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2018 Jewish Top 10 news story list spotlights anti-Semitism, as well as the genre's limitations

2018 Jewish Top 10 news story list spotlights anti-Semitism, as well as the genre's limitations

End of the year lists of best-of or most-important stories have several major deficiencies.

The first is that they are wholly subjective. While the top choice may be obvious to all, ranking the stories that round out such a list in order of importance is far less so. It’s here where personal preferences, and even guesses, take over.

Not too mention that such lists often do not distinguish between single headline-grabbing event stories and the trend, or ongoing story line, that the event underscores.

The second is that such lists tend to be completed before December ends because editors and readers have come to expect such lists to be published prior to the actual start of the new year. This means the mid- to late-December stories tend not to be included to meet deadlines.

Then there is another truth that journalists need to recognize: Often we miss some of the most important stories when they happen, but recognize their magnitude later.

All of this, in fact, is what has happened to one of the more reliable top-10 story lists — the one done annually by Rabbi A. James Rudin, the long-time Religion News Service columnist, former American Jewish Committee senior interreligious director and Pulitzer Prize-nominated author.

Rudin’s list pertains to the Jewish world, which includes the global Jewish diaspora and Israel and the Middle East. It's because Rudin’s list is confined to the relatively small Jewish world that he knows so well, that I consider his list one of the “more reliable” year-end features of this sort. 

This year — just as the top story in the Catholic world is obviously the ongoing priestly sex abuse scandal and hierarchical cover up — Rudin’s top Jewish story is also obvious.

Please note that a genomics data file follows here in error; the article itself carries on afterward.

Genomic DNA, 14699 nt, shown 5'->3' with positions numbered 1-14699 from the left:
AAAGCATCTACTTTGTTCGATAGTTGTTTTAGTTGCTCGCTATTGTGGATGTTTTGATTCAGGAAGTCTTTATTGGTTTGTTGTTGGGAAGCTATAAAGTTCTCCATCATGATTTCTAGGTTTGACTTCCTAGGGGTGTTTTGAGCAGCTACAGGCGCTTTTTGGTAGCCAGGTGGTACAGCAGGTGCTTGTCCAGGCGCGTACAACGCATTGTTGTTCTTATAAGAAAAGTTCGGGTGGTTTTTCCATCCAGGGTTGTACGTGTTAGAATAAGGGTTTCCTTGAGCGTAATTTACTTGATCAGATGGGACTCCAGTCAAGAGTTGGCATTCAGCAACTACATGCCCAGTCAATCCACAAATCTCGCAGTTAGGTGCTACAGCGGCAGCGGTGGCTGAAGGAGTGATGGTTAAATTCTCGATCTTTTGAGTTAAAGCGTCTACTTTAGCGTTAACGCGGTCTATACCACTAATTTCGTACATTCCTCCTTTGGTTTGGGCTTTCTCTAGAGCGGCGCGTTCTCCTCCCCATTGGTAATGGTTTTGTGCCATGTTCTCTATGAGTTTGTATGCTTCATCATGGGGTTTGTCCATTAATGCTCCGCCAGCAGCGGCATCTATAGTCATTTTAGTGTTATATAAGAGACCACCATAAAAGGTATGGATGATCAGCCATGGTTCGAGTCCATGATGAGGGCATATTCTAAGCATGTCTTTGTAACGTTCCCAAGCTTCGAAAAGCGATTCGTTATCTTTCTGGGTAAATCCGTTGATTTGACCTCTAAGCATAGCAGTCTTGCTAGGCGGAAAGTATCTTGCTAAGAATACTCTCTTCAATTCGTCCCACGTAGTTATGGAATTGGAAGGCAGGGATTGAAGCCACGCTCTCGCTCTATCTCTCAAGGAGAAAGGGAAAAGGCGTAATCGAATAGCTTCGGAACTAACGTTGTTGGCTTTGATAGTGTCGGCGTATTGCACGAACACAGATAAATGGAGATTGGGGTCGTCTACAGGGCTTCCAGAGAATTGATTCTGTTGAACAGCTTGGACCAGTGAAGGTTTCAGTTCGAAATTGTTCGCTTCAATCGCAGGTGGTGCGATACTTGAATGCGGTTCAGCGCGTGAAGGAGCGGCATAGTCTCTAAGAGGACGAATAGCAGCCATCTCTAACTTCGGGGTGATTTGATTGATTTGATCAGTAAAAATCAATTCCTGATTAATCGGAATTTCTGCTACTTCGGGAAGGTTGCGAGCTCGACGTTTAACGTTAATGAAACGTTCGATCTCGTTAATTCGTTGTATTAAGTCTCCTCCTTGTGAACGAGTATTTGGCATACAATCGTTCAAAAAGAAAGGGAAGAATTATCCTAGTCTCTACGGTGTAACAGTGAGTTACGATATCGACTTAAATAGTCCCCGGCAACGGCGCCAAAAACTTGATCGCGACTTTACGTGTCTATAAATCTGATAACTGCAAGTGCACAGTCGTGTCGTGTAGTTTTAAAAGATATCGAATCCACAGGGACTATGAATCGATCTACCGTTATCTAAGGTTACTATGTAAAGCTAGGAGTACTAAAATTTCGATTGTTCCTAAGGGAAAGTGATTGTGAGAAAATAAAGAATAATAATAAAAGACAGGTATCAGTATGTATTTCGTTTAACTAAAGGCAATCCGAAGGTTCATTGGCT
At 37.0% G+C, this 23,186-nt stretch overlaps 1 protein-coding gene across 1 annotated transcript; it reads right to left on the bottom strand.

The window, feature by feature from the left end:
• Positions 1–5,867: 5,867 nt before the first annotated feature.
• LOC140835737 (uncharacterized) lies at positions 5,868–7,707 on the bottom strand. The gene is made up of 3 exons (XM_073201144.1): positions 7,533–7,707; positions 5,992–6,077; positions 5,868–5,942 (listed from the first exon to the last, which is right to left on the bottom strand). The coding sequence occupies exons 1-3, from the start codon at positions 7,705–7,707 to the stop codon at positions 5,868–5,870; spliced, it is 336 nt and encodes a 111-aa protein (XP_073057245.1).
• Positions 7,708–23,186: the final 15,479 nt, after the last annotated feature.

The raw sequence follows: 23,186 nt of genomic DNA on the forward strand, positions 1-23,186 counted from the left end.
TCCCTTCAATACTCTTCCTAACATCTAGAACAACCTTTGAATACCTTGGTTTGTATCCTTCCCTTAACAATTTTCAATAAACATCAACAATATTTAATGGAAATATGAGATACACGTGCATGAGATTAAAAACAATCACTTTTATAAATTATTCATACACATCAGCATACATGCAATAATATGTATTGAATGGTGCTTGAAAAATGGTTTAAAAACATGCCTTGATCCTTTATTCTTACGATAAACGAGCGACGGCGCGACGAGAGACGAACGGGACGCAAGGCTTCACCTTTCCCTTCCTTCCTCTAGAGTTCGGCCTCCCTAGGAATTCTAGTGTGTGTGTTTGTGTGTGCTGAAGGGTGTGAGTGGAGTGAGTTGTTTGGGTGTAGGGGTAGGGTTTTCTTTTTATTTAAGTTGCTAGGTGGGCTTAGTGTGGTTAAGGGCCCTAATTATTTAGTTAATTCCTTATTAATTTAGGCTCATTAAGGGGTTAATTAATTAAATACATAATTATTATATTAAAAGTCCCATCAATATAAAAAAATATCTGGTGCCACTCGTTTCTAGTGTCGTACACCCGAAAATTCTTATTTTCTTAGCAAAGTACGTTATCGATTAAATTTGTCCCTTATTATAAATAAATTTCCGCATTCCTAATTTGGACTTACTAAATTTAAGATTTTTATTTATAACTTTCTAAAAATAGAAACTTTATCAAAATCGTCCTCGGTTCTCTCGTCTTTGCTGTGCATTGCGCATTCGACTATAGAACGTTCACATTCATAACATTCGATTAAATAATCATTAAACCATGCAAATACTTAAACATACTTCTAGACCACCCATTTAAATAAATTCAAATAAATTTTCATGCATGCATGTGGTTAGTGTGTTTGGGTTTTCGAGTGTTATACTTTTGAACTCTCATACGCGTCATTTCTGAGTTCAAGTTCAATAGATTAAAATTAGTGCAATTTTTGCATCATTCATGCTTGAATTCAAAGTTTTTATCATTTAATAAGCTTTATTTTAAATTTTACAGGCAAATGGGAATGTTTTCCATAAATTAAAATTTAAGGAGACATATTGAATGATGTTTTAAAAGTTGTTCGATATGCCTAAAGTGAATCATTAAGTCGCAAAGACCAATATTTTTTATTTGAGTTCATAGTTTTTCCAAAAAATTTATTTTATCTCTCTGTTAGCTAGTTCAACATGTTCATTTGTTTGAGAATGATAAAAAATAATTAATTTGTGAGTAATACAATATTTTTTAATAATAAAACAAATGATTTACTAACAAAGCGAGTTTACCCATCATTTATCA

It’s the increasing displays of anti-Semitism, including, of course, the shooting in Pittsburgh that ended with the deaths of 11 Jewish Sabbath worshippers, slain by a lone gunman with a  beef against Jews and, in particular, a Jewish community agency that helps settle immigrants in the U.S.

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American and Israeli religious infighting: Could it destroy the world's lone Jewish state?

American and Israeli religious infighting: Could it destroy the world's lone Jewish state?

Surveys contrasting the political and religious views of American and Israeli Jews are produced with such frequency as to make them a polling industry staple. In recent years -- meaning the past decade or so -- the surveys have generally shared the same  oy vey iz mir (Yiddish for “woe is me”) attitude toward their findings, which consistently show widening differences between the world’s two largest Jewish communities.

Well, sure, you may be thinking.

Compare, for example, the vast differences on moral and cultural issues between the institutionally liberal American Episcopal Church and the traditionalist Nigerian Anglican church leadership. That, despite both national churches belonging (at this moment in time) to the same worldwide Anglican Communion.

Why should the Jewish world be any different? It's like the old real estate cliche, location -- meaning local history and circumstances -- is everything.